Welcome to LawShelf’s video-course on labor relations. This course focuses on the rights of employees, employers and labor unions to negotiate workplace salaries, benefits and conditions. The course primarily focuses on the structure of the National Labor Relations Act, a federal law aimed at standardizing and regulating union formation and labor relations across the country, and on the National Labor Relations Board that it established.
This is an intermediate level course and it is recommended that you first complete our course on Protections for Employees unless you have experience or training in this area of law.
The first module covers the National Labor Relations Act, its history and background, along with the National Labor Relations Board and its role and jurisdiction.
In module 2, we’ll turn to labor unions. We’ll discuss how they are formed and operated. We’ll also cover the strong federal protection of the right to form a union and the laws that govern union elections and management.
In module 3, we’ll segue to non-union employees. We’ll look at protections against compulsory membership in unions (especially in “right-to-work” states). We’ll also cover the varying state rules in how far this protection goes. We’ll cover the benefits non-union employees often get from union activities and their responsibilities in exchange for the same.
In module 4, we move to the collective bargaining process, looking at the responsibilities of employees and employers and the good faith negotiation requirement. We’ll also focus on collective bargaining agreements (hopefully, the result of the process) and the extent to which they are enforceable.
Finally, we’ll look at what happens when collective bargaining fails and, in module 5, cover labor disputes. We’ll look at strikes and lockouts and the rules that pertain to those, including protections against termination or retaliation that sometimes protect striking workers. We’ll also look at how labor disputes can be settled through litigation, arbitration, mediation or administrative adjudication.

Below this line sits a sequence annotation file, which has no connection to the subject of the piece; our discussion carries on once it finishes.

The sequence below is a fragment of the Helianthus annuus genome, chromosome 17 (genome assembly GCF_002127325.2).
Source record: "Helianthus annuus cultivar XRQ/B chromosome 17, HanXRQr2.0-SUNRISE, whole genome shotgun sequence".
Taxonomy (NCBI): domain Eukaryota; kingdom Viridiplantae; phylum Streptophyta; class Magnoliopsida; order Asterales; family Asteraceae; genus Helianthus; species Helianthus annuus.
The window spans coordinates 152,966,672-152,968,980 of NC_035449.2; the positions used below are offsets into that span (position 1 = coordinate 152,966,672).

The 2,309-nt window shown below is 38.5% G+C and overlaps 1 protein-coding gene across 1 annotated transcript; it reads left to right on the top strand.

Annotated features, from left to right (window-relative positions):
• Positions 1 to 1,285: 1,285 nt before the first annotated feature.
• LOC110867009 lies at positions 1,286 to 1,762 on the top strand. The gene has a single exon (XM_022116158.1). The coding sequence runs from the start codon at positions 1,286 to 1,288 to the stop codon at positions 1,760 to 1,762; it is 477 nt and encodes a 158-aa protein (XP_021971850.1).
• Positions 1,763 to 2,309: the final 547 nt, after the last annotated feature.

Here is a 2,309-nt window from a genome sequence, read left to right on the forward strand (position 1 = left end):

When you complete this course, you should have a better understanding of what labor law is, what it protects and how it works, and an understanding of the dynamics of negotiations between employers and employees.
Best of luck and we welcome your feedback.
What is a video-course?
A LawShelf video-course is an in-depth series of presentations on a discreet legal topic. LawShelf video-courses focus on practical legal information and applications and are each designed to familiarize the viewer with a legal topic quickly and efficiently.
Who should take a video-course?
Our video courses are designed for professionals such as attorneys, paralegals, corporate officers and financial professionals, as well as laypeople looking to deepen their knowledge of particular areas of law. The courses allow you to acquire the specific knowledge and skills that you need without the expense and time commitment of going “back to school” for a degree.
How do I learn?
Video courses are divided into 5 or 6 modules. Each module contains a video lesson (usually about 15 minutes long) and a series of self-test questions that you can use to practice and make sure that you understand the material.
How do I complete a video-course?
To complete a video-course, you must pass a 10-question multiple-choice examination by scoring 70% or higher. The questions on the exam are randomly selected from the self-test question sets for the various modules. You can retake an exam as many times as you need to, though you will not get the same questions each time since the questions are drawn from an exam bank.
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Do I receive any recognition for completing a video-course?
Once you complete the course by passing the final exam, you will be awarded a digital badge to display as evidence of your training and accomplishment.
How will a digital badge help me?
Modern educational trends are moving away from traditional classroom-based course completion models and towards skills-based education. Employers today care more about skills than ever before. LawShelf digital badges conform to the Open Badge standard and are verifiable records of your skills that can easily be shared online.
How long do I retain access to the course materials?